Jewish World Review May 16, 2005 / 7 Iyar 5765

Paul Greenberg

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Games with history | Think of it: There was an American president standing in Red Square, right in front of Lenin's Tomb, reviewing goose-stepping Russian troops, some of them dressed in Soviet uniforms of World War II vintage.

It would have taken a sci-fi writer with quite an imagination to come up with a wild scene like that back in, say, 1985, when the Cold War and its nuclear arms race were still on. But that was the scene on the front pages as the world observed the 60th anniversary of V-E Day.

The images from Red Square may provide a useful corrective to the foreshortened view of the Second World War that a lot of Americans carry around in the back of our heads, a view in which the Eastern Front was just one long backdrop for the real show.

In this country, the popular history of WWII is a Hollywood-style series of disjointed flashbacks, as in the old black-and-white Movietone newsreels:

Hitler invades Poland. Blitzkrieg in France! Dunkirk and the gallant little ships that saved an army. The Blitz . . . JAPS BOMB PEARL HARBOR . . . The Doolittle Raid. Guadalcanal. Rommel vs. Montgomery in North Africa. Kasserine Pass and El Alamein, Salerno and Monte Cassino. D-DAY! The Battle of the Bulge and the Bridge at Remagen. PATTON! John Wayne in "The Sands of Iwo Jima." ATOM BOMB ENDS WAR. And, oh yes, the Russians also fought.

That cursory, one-eyed history of the Second World War says most about another conflict, the Cold War. For it wasn't just the Soviets who played games with history to magnify their heroism; the West played with history for its own purposes, and not very subtly.

Aside from the 900-day siege of Leningrad and the Battle of Stalingrad, which was the turning point of the whole war if it could be said to have one, the Eastern Front remains a blur to this generation of Americans (like so much else in history).

Perhaps that's because the sheer scale of the war in the East defies imagination, and dwarfed every other front. The front line extended for thousands of miles — from Russia's frozen north to the simmering steppes of central Asia.

All of the available figures have to be approximations, but a third of the country's male population would be called up to serve, 12 million would be lost, 6 million of them in combat. (Compare to the 400,000 American lives lost.) Some 13 million Soviet civilians would die during the war years.

Two out of every three German soldiers lost during the war would fall on the eastern front. To this day, Kursk — ever hear of it? — remains the greatest tank battle in the history of armored warfare. The war in the East was no sideshow. In terms of sheer numbers, geography and duration, it was the main event.

Needless to say, or maybe not so needless, the Russians have their own skewed history of what they call The Great Patriotic War. To quote one 84-year-old veteran of the Red Army who was attending the ceremonies in Red Square: "Of course the Allies were an enormous help, but they came into the war only at the end. If the Americans and British had helped us earlier, we would have had far fewer dead on our soil."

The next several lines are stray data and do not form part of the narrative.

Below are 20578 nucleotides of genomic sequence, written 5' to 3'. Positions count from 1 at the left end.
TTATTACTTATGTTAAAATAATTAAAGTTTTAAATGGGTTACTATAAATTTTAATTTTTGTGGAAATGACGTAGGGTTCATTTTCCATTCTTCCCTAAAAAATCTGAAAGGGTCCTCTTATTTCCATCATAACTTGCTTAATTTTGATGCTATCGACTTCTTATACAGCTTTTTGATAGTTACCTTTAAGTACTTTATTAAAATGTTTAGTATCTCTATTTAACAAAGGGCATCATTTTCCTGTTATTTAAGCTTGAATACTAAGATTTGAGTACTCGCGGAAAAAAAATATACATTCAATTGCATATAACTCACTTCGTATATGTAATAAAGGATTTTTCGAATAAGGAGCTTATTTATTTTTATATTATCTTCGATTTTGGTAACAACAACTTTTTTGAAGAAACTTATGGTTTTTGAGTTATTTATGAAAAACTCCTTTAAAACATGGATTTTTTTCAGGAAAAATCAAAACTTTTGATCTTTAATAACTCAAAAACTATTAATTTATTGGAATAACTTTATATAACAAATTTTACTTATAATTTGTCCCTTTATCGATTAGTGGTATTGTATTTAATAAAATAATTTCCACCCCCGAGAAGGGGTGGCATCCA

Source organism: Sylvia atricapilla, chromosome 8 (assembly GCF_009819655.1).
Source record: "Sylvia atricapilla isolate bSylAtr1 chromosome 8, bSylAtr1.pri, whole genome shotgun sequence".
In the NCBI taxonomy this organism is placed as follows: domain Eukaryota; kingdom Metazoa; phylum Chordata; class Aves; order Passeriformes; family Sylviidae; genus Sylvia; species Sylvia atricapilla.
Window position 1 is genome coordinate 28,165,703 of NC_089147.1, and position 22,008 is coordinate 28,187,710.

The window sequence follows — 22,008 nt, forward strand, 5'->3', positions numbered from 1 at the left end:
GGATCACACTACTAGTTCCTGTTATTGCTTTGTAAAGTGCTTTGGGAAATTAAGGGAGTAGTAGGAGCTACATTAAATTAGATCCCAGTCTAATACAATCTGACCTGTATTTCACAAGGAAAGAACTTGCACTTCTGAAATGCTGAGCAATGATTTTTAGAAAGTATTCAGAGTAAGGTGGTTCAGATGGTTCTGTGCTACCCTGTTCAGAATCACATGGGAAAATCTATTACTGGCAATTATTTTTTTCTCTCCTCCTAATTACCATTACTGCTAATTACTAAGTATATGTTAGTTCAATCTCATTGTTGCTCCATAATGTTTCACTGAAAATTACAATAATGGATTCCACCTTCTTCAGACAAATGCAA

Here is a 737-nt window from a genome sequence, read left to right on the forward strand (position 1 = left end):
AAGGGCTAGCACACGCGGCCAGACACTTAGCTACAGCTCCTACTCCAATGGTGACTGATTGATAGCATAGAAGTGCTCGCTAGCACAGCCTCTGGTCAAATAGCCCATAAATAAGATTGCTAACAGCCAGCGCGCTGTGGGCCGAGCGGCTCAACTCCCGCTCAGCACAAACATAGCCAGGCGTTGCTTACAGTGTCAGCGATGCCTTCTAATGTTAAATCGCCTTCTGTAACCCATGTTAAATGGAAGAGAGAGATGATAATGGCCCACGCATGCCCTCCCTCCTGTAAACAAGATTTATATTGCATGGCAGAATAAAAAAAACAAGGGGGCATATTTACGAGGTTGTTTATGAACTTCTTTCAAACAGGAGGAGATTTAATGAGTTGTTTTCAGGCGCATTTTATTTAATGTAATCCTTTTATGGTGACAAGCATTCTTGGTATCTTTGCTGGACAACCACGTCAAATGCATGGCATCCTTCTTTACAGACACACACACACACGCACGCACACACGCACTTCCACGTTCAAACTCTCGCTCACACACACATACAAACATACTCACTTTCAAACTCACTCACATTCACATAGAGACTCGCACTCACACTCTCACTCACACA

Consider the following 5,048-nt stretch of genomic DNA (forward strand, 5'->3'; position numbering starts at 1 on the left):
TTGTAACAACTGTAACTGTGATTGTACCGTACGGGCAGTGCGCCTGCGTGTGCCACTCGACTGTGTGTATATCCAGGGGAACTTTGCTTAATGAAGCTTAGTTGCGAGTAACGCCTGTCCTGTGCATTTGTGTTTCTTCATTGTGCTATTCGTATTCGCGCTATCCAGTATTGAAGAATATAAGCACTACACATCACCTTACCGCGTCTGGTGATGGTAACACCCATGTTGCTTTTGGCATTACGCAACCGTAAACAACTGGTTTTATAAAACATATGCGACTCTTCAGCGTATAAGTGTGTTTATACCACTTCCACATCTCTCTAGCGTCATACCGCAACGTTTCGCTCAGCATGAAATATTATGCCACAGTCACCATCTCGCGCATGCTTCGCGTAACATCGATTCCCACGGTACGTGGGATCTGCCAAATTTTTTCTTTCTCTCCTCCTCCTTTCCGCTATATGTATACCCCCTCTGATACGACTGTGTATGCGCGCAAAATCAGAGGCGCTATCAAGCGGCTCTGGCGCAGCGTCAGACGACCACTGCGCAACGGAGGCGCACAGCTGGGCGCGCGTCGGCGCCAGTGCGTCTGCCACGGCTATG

Brushed over in that myopic version of the war is the long, defiant year Britain stood alone against the Nazi onslaught — and the Nazi-Soviet Pact that made the war possible. One is reminded of what Viscount Montgomery was supposed to have told a Russian general who wanted to know what had taken the Allies so long to start a second front: "Sir, I was fighting on the first Second Front when you were still allied with Hitler."

How easily history can be forgotten. Or selected for political convenience. The immense numbers of casualties cited by the Russians include millions who were murdered by the Nazis' willing collaborators in much of the Soviet empire, where, as in France, there were many eager to do Hitler's dirty work.

No, history is not a simple thing. And certainly not as simple as Vladimir Putin made it out to be when he told the crowd at a commemorative gathering at the Bolshoi Theater: "For three long years, the Soviet Army in fact almost single-handedly battled against fascism."

In fact? Single-handedly? So much for Britain's Finest Hour and the whole Pacific Theater of Operations. Not to mention North Africa and Italy. On such occasions, one is reminded that Russia's current autocrat is an ex-KGB man, and maybe not so ex-.

Once again a Russian leader is appealing to patriotic sentiment, just as Stalin did during the Great Patriotic War, to divert attention from his own ruthless use of power. No, history is no simple thing, but it still repeats. And it still teaches, but do we learn?

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JWR contributor Paul Greenberg, editorial page editor of the Arkansas Democrat-Gazette, has won the Pulitzer Prize for editorial writing. Send your comments by clicking here.

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